Letters

Published: 08/01/2004, Volume II4, No. 5886 Page 25

The emphasis placed by the children's minister on education departments misreads the need for integrated children's services, says Graeme Betts

Councils believe the government's green paper on joined-up services for children, Every Child Matters, is too prescriptive.

They want greater freedoms at a local level.

At last year's Local Government Association conference, children's minister Margaret Hodge spoke about bringing children's services together in the council's education department:

'Education is the universal service which touches every child... we are constructing an entitlement, into which we shall place the essential targeted support that some children will need.' She saw this as part of 'a genuine determination to break down unhelpful professional boundaries - to create a better integrated service which values each and every individual professional contribution'.

This logic is flawed and does children no favours.

Schools are increasingly independent from education authorities.

What is more, education does not always handle specialist care, such as child protection, adequately. Nor does it have a wealth of experience in other specialist areas.

Neither is education the only universal service. Every child will be touched (literally) by a midwife, every child will see a GP and most will come into contact with a wide range of other health services. But this does not mean that health, any more than education, should be the only option in developing new approaches to delivering children's services.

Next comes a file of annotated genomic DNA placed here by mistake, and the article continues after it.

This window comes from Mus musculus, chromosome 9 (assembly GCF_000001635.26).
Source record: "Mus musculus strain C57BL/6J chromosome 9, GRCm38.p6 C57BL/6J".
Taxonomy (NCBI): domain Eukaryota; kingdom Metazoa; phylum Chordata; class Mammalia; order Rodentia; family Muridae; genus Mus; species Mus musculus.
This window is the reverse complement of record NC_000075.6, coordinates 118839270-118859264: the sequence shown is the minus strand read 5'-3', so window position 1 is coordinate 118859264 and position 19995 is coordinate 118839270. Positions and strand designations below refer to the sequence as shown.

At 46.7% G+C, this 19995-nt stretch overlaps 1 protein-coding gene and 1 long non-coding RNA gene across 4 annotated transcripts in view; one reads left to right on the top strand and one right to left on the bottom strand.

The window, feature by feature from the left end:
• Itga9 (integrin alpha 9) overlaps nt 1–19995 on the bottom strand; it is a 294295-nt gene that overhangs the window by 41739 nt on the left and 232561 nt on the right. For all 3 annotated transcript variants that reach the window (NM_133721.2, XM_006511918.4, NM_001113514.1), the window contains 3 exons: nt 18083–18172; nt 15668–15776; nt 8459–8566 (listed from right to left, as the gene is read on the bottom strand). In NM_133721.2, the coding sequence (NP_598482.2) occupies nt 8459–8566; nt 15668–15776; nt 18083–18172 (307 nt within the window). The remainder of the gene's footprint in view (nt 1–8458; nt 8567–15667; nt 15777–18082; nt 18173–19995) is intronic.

We need to break down professional barriers. But allowing one partner to dominate will cause other professions to be subsumed, undermining them and their credibility. Already, rather than focusing on service models and care pathways, this debate often boils down to whether the director of education or social services will get the top job.

It need not be like this. Areas such as teenage pregnancy, Sure Start and the Children's Fund have demonstrated that there are new models for delivering children's services which engage children and young people and their families, and these cut across traditional organisational boundaries.

The green paper offers a real opportunity to improve children's services - but we must be less prescriptive. The government should consider alternatives to placing children's services in local authorities. Primary care trusts combine the delivery of universal and specialist services and are integrated effectively with a wide range of primary and community services. In fact, using PCTs would make it easier to bring GPs and primary care more effectively into a wider range of children's services.

Or we can go further and establish independent children's trusts.

Nothing will get to the heart of organisational culture - a key success factor - like the knowledge that everyone is jointly accountable.

These new independent trusts would have representatives from a range of agencies and would provide an opportunity to acknowledge that 'one size does not fit all'. The ethos of the independent children's trust would be that every child's pathway is unique, and services must respond to the needs of each child.

Graeme Betts is chief executive of Hillingdon primary care trust and a former director of social services.